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A simple definition is that growth hacking is an all-embracing term for data iterative strategies focused solely on growth. Businesses use it when they need massive growth in a short time and on tight budgets. This is why it’s been so popular with early stage start-ups with low marketing budgets. In other words, these strategies are aimed at getting as much growth as possible while spending as little as possible.

With this in mind, let’s look at how it works. Growth hackers often focus on creative, low-cost strategies to help businesses to get customers and make sales. These strategies usually include alternatives to traditional marketing, like social media, viral marketing, or targeted advertising. …

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Product/market fit is an important part of any sales funnel. Think of it as the moment when your customers essentially become your marketers or salesmen. Essentially, product/market fit is when your existing customers determine your product’s true value, so much so that they share their satisfactory experiences with your product with others. From there, your brand identifies what went right, so that those actions can be repeated for new customers.

Determining product/market fit can seem like a complex and difficult task. So much goes into determining if that fit is or is not there, and the testing for it can take a significant amount of time. …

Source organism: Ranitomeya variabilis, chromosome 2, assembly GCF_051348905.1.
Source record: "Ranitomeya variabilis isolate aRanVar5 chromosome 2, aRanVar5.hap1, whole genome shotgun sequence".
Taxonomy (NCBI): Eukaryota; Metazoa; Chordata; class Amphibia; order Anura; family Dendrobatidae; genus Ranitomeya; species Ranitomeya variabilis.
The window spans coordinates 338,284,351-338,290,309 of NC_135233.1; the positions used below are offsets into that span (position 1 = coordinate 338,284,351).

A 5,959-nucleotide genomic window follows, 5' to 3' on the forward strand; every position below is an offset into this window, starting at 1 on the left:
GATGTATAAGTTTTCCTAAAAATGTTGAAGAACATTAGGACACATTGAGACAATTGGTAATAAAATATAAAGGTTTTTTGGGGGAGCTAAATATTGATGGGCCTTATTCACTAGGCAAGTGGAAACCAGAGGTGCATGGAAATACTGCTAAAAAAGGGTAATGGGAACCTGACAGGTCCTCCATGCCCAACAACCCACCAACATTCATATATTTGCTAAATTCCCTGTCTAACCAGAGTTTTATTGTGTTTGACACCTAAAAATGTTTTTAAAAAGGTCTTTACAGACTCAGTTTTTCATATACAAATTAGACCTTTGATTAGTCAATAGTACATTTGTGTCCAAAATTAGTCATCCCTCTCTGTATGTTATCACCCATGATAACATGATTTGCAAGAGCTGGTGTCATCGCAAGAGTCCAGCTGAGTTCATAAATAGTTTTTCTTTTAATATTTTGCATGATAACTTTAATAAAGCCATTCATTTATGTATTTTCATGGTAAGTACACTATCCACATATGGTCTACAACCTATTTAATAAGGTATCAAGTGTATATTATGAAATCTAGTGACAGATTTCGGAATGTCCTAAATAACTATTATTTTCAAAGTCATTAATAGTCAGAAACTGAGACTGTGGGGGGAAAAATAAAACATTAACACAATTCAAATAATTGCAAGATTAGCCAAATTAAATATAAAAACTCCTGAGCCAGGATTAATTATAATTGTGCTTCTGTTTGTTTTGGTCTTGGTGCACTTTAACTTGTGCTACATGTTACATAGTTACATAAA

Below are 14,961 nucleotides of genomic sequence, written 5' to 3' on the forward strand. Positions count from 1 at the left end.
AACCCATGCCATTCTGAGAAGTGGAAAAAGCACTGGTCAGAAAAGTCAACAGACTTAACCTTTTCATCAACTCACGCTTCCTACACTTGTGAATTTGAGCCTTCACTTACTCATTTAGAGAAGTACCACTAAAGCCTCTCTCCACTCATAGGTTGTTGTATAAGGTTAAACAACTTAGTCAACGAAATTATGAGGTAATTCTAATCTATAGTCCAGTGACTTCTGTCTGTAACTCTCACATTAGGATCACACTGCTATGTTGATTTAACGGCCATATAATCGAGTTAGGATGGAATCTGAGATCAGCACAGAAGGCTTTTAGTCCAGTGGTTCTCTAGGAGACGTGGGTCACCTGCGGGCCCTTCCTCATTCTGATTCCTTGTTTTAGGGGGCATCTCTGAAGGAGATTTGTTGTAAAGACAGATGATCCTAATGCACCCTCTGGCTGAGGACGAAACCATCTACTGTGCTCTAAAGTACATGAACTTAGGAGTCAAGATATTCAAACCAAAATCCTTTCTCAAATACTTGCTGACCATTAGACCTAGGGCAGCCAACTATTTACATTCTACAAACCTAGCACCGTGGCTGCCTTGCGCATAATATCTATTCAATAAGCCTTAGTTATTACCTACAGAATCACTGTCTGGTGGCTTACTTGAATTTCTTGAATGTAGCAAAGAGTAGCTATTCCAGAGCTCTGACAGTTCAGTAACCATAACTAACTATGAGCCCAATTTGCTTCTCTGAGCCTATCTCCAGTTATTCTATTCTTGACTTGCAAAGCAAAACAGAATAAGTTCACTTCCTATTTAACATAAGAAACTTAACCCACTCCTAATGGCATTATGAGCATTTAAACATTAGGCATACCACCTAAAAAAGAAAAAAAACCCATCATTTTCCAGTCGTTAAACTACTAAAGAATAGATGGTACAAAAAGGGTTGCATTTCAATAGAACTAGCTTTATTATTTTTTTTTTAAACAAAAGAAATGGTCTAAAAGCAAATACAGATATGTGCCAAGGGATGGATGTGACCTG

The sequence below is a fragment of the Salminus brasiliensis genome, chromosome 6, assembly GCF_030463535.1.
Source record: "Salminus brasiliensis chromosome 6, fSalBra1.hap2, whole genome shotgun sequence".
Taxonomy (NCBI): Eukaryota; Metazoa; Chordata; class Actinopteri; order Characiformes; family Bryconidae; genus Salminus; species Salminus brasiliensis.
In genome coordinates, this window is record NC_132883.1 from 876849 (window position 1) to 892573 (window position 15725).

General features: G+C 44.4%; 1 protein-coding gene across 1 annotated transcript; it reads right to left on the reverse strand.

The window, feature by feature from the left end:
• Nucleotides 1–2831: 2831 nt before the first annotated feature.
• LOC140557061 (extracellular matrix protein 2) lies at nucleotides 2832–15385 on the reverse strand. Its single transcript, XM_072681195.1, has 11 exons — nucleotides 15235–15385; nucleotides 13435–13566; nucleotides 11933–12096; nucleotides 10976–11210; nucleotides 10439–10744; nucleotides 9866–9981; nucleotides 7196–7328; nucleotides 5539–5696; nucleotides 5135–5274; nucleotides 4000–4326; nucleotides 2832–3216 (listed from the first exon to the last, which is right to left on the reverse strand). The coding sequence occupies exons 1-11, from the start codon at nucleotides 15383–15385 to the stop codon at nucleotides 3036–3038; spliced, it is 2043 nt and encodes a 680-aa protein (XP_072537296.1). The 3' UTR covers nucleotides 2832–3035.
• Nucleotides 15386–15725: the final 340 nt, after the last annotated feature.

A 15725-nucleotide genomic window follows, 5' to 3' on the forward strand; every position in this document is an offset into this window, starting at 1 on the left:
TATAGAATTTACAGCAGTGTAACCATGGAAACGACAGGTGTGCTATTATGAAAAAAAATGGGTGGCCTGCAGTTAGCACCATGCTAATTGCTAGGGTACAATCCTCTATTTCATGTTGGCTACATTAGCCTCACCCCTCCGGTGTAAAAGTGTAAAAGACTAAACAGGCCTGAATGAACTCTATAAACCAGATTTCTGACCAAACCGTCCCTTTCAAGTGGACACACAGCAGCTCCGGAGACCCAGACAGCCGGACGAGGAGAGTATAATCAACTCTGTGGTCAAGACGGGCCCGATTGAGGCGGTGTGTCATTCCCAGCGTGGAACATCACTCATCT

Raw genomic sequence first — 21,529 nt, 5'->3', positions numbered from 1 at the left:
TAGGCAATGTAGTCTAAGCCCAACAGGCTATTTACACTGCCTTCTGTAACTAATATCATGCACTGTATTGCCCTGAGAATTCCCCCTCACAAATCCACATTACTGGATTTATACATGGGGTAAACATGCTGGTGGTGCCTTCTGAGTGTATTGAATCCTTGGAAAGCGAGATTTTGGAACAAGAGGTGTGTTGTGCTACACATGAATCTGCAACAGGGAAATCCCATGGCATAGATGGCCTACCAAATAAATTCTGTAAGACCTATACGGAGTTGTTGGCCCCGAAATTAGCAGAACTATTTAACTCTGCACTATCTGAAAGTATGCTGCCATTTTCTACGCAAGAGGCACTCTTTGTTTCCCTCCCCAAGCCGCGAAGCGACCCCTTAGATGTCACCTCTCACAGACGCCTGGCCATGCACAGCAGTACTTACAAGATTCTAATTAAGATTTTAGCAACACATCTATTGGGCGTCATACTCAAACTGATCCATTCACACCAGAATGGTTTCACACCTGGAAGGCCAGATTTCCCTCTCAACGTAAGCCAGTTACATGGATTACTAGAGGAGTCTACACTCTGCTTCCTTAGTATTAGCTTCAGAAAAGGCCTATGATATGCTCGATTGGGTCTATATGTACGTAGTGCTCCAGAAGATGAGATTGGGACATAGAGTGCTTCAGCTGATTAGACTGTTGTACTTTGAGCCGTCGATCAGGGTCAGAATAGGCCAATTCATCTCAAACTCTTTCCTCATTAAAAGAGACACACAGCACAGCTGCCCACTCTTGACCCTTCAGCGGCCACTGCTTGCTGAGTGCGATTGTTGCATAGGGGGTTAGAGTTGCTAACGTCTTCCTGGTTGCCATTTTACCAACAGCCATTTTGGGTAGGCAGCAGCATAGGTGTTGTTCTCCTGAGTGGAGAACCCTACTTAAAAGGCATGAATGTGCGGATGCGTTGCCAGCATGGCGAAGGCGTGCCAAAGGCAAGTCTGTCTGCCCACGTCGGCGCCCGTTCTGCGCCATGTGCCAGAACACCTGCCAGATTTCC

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Photo by Med Badr Chemmaoui on Unsplash

Is your growth team not as engaged as you’d like them to be? If so, changing the way you approach goal-setting might help.

One of the most effective strategies for goal-setting is the OKR (short for objectives and key results) framework. Read on to learn more about the basics of OKRs and how you can use them to help your growth team deliver.

What Are OKRs?

The OKR framework was developed by former Intel president Andy Grove and early Google investor and venture capitalist John Doerr. …

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Photo by Jr Korpa on Unsplash

Companies say that the concept of “growth hacking” is a novel one — especially in the era of online marketing.

Though the techniques and channels that you can use to hack a business’s growth have indeed multiplied, the discipline has not. It’s still about using a variety of means to achieve an increase in the metrics.

And if there’s one thing growth-driven companies have learned, it’s that growth hacking will give back to you exactly the effort you put in. No more, no less.

Just ask Buzzfeed, the viral website that began as a side-hustle by one of the co-founders of the Huffington Post. It went from curating Internet memes to actually setting the agendas and standards of viral marketing. …

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Before discussing the Chief Growth Officer and how it’s the new Chief Marketing Officer, having a firm grasp on the latter executive position is integral.

Understanding the full scope of the CMO position is the only way to prove how the CGO contributes to its antiquation in the workplace.

So, without further adieu, let’s discuss precisely what the CMO incorporates. From there, we’ll delve into the nuances of the CGO and why your startup founding team should prioritize this role instead.

What is a CMO?

A CMO is primarily responsible for creating, communicating, and producing offerings to benefit customers, clients, and shareholders. …

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Today’s CEOs have to wear several hats, hence it doesn’t come as a surprise that they often fail to lead the growth.